The Academy Awards reached 26.5 million viewers, easily a record low for what is often the second most-watched program of the year after the Super Bowl. A month earlier, Grammy viewership slipped below the 20 million mark, down 24% from 2017 and the music awards show’s smallest audience since 2009. Opening night of the Winter Olympics had a bigger crowd than both shows. That’s alarming news for networks that have considered major awards shows to be reliable, DVR-proof live events.
NEW YORK (AP) — After Nielsen’s brutal morning-after report cards for the Oscars and Grammys this winter, it’s worth asking whether television viewers are losing interest in watching the entertainment industry’s most prominent people celebrate themselves.
The Academy Awards reached 26.5 million viewers, easily a record low for what is often the second most-watched program of the year after the Super Bowl. A month earlier, Grammy viewership slipped below the 20 million mark, down 24 percent from 2017 and the music awards show’s smallest audience since 2009. Opening night of the Winter Olympics had a bigger crowd than both shows.
By the time the Oscars are done, viewers who follow these things are probably exhausted from awards. Besides the Emmys, Golden Globes and Grammys, the calendar is filled with the actors, producers and directors guild awards, the MTV Movie Awards, the Billboard music awards, the iHeart Radio music awards, the American Music Awards, competing country music organization awards… You get the idea.
There’s little novel about celebrities standing on stage with a piece of hardware, thanking God, their spouses and agents.
Big awards shows used to be one of the few chances to see celebrities outside of their work. But the entertainment news shows make that common-place, too, said Tom O’Neil, editor of Goldderby.com, a web site that dishes and predicts winners of big awards.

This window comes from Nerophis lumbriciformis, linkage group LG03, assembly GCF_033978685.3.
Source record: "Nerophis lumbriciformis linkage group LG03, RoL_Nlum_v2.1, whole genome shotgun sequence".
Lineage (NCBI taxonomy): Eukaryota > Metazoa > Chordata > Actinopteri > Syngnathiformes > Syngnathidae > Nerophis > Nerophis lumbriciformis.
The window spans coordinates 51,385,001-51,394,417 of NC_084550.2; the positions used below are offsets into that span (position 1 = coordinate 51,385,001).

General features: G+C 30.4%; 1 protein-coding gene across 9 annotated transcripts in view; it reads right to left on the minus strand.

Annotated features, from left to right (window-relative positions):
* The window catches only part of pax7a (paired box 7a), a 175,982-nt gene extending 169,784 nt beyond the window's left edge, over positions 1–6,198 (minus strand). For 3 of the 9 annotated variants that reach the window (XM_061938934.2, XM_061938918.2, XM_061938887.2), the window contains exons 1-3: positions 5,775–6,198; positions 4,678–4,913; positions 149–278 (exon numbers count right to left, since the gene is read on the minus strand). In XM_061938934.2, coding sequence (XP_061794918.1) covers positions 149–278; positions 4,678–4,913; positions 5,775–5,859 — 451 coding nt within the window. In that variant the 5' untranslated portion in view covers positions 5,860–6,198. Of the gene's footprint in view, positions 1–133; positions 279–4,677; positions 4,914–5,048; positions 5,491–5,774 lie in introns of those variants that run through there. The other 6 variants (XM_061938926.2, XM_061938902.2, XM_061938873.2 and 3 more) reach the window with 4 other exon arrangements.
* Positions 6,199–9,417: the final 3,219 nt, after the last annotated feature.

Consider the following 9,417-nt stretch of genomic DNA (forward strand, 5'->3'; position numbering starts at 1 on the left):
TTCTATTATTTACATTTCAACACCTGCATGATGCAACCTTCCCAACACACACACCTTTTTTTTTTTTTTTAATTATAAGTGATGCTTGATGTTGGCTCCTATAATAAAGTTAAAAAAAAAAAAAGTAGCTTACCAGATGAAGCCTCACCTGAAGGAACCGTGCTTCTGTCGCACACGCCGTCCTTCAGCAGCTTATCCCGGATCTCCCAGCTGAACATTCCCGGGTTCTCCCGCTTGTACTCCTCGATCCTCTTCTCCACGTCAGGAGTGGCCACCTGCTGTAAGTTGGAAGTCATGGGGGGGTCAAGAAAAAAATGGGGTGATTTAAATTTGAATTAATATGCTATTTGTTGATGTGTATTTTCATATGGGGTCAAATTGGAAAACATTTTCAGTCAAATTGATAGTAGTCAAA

“The true glut of media that we have out there nibbles at the viewership base of the awards shows,” O’Neil said.
Television viewership in general is going down, with more people attracted to streaming services where they can watch programs without commercials and on their own schedules. Young people, in particular, increasingly prefer watching highlights on their devices than shows that stretch past three or four hours. Even Super Bowl ratings have slipped the past few years.
Networks have tried to fix those problems for their shows in general, not just awards shows, without much success. One retired network executive questions whether that trend could be reversed.
“Short of full-frontal nudity, I don’t know what they could do,” he quipped.
The Academy of Motion Picture Arts and Sciences said on its 2016 taxes that it made $111 million in revenue from the Oscars, illustrating the economic importance of making sure it remains a big event.
Some political conservatives have suggested that a backlash among viewers against liberal celebrities espousing their views contributes to the slump. A Fox News web site headline in January said that the “Trump-bashing Golden Globes” ratings were down. That’s a factor hard to measure, however. One of the Globes’ biggest stories was an Oprah Winfrey speech some saw as a 2020 presidential campaign-opener. Despite that, Globe ratings didn’t nearly go down as much as the Grammys or Oscars.
The Oscars, meanwhile, celebrated movies like “The Shape of Water” that could hardly be considered blockbusters. Couple that with major awards competitions largely viewed as shoe-ins, primarily because of the movie awards circuit that predated the Academy Awards, and the night bordered on the predictable.
“The average American doesn’t know who (acting award winners) Frances McDormand and Sam Rockwell are,” O’Neil said. “That’s unfortunate.”
A big test can come next year for the Oscars, with the movie “Black Panther” both an enormous success and a critical favorite. That could bring viewers back: the biggest Academy Award ratings ever were recorded the year “Titanic” won best picture.